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Why the Jobs Report Stopped the S&P 500 from Hitting 3,000

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Updated

Job numbers up, S&P 500 down

Today, the Bureau of Labor Statistics released the non-farm payroll data for June. The US economy added 224,000 jobs in June, much higher than the expected 160,000 and almost three times as much as May’s 75,000. However, the market didn’t seem impressed. The S&P 500 Index was down 0.35% at 2,985 at 12:45 PM ET, while the Nasdaq was down 0.39%.

Defensive sectors such as consumer noncyclical, healthcare, and utilities were underperforming the index. Defensive stocks such as Proctor & Gamble (PG), PepsiCo (PEP), and Johnson & Johnson (JNJ) were all in the negative. PG was down 0.91%, Pepsi was down 0.93%, and JNJ was down 0.89% as of 12:53 PM ET. The SPDR S&P 500 ETF (SPY), which tracks the S&P 500, was down 0.29% at 1:26 PM ET.

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Good news is bad news

There was a time when a good jobs report was well received. Back on May 3, when April’s job numbers beat expectations, the S&P 500 rose 0.96%. Almost a month earlier, On April 5, the S&P 500’s 0.46% gain was largely fueled by March’s strong non-farm payroll data.

However, as the trade war escalated in May and rumors of a rate cut started making the rounds, the markets began taking bad news as a good sign—making the proverbial lemonade out of life’s lemons. When the economy added just 75,000 jobs against the expected 185,000 in May, the market rejoiced on hopes of a rate cut. On June 7, when May’s dismal data was released, the S&P 500 jumped 1.05%.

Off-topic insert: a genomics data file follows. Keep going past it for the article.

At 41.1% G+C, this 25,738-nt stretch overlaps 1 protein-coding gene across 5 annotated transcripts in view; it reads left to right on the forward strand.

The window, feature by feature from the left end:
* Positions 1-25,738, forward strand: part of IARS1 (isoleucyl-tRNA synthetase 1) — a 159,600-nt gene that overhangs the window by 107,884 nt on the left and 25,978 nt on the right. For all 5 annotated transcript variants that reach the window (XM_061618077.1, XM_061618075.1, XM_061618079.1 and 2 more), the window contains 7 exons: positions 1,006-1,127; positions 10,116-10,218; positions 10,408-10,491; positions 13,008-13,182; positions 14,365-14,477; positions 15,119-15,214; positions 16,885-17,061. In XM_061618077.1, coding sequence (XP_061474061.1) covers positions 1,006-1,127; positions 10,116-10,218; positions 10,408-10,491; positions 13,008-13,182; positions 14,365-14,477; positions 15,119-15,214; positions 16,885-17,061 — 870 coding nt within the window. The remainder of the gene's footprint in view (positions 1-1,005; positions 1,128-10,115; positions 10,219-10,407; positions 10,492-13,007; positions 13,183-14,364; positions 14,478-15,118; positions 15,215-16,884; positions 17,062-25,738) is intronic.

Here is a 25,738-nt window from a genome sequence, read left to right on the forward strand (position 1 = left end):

The fine line

In June, the unemployment rate inched up to 3.7% as more people joined the workforce, pushing the labor force participation rate up by ten basis points despite the economy’s adding 224,000 jobs in the month.

The manufacturing sector, which is in an ongoing trade war with China and some other countries, was the wild card. The sector added 32,000 jobs in June after finishing the previous two months with dismal additions of 3,000 each. The auto sector added 6,200 jobs in June after 2,500 job losses in May. General Motors (GM) and Ford Motor Company (F), the two most prominent US automakers, were up today. GM was up 0.75% at 1:02 PM ET, while Ford was up 0.52% as of the same time.

The government added 33,000 jobs in June after posting 11,000 job losses in May.

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Bond markets react

Bond markets don’t generally like good news for the economy. The Fed may use today’s job data to justify why it shouldn’t cut the interest rate this month. The yield on ten-year Treasury bonds was up 8.6 basis points today upon the release of the jobs report. The 30-year yield was up 7.5 basis points. Bond yields and prices move in opposite directions. An increase in bond yields reduces bond prices.

Key Treasury ETFs were also down. The iShares 20+ Year Treasury Bond ETF (TLT) was down 1.41% at 1:20 PM ET, while the iShares 7–10 Year Treasury ETF (IEF) was down 0.63%.

Gold and crude oil

Gold was down 1.43% at just over 1,400 at 1:12 PM ET today. Crude oil futures were up 0.28% as of the same time.

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